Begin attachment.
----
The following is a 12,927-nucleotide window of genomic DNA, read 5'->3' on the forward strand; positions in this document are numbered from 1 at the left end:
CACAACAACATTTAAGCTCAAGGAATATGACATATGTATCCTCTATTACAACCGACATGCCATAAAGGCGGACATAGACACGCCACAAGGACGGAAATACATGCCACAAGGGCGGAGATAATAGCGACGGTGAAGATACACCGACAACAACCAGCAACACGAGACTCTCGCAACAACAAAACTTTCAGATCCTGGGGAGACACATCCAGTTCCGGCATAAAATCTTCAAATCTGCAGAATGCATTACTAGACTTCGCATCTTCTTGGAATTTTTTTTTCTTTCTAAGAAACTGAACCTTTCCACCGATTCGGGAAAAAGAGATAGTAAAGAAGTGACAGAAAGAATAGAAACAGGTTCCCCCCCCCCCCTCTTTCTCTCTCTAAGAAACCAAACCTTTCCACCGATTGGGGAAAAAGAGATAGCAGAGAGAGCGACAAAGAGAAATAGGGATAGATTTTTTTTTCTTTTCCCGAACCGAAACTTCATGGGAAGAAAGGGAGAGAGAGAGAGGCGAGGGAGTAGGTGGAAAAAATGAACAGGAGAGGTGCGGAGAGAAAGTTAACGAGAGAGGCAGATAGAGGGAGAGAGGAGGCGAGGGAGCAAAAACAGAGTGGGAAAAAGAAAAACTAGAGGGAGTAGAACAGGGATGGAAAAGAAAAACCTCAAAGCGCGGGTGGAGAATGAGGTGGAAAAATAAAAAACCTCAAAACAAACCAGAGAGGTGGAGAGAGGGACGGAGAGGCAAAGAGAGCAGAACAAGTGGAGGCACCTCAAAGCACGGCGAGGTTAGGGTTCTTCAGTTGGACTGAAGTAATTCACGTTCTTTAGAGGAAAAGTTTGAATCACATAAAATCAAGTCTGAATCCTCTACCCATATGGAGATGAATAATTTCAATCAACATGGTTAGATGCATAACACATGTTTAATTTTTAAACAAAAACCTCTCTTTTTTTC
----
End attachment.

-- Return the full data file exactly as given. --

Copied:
The following is a 12,927-nucleotide window of genomic DNA, read 5'->3' on the forward strand; positions in this document are numbered from 1 at the left end:
CACAACAACATTTAAGCTCAAGGAATATGACATATGTATCCTCTATTACAACCGACATGCCATAAAGGCGGACATAGACACGCCACAAGGACGGAAATACATGCCACAAGGGCGGAGATAATAGCGACGGTGAAGATACACCGACAACAACCAGCAACACGAGACTCTCGCAACAACAAAACTTTCAGATCCTGGGGAGACACATCCAGTTCCGGCATAAAATCTTCAAATCTGCAGAATGCATTACTAGACTTCGCATCTTCTTGGAATTTTTTTTTCTTTCTAAGAAACTGAACCTTTCCACCGATTCGGGAAAAAGAGATAGTAAAGAAGTGACAGAAAGAATAGAAACAGGTTCCCCCCCCCCCCTCTTTCTCTCTCTAAGAAACCAAACCTTTCCACCGATTGGGGAAAAAGAGATAGCAGAGAGAGCGACAAAGAGAAATAGGGATAGATTTTTTTTTCTTTTCCCGAACCGAAACTTCATGGGAAGAAAGGGAGAGAGAGAGAGGCGAGGGAGTAGGTGGAAAAAATGAACAGGAGAGGTGCGGAGAGAAAGTTAACGAGAGAGGCAGATAGAGGGAGAGAGGAGGCGAGGGAGCAAAAACAGAGTGGGAAAAAGAAAAACTAGAGGGAGTAGAACAGGGATGGAAAAGAAAAACCTCAAAGCGCGGGTGGAGAATGAGGTGGAAAAATAAAAAACCTCAAAACAAACCAGAGAGGTGGAGAGAGGGACGGAGAGGCAAAGAGAGCAGAACAAGTGGAGGCACCTCAAAGCACGGCGAGGTTAGGGTTCTTCAGTTGGACTGAAGTAATTCACGTTCTTTAGAGGAAAAGTTTGAATCACATAAAATCAAGTCTGAATCCTCTACCCATATGGAGATGAATAATTTCAATCAACATGGTTAGATGCATAACACATGTTTAATTTTTAAACAAAAACCTCTCTTTTTTTC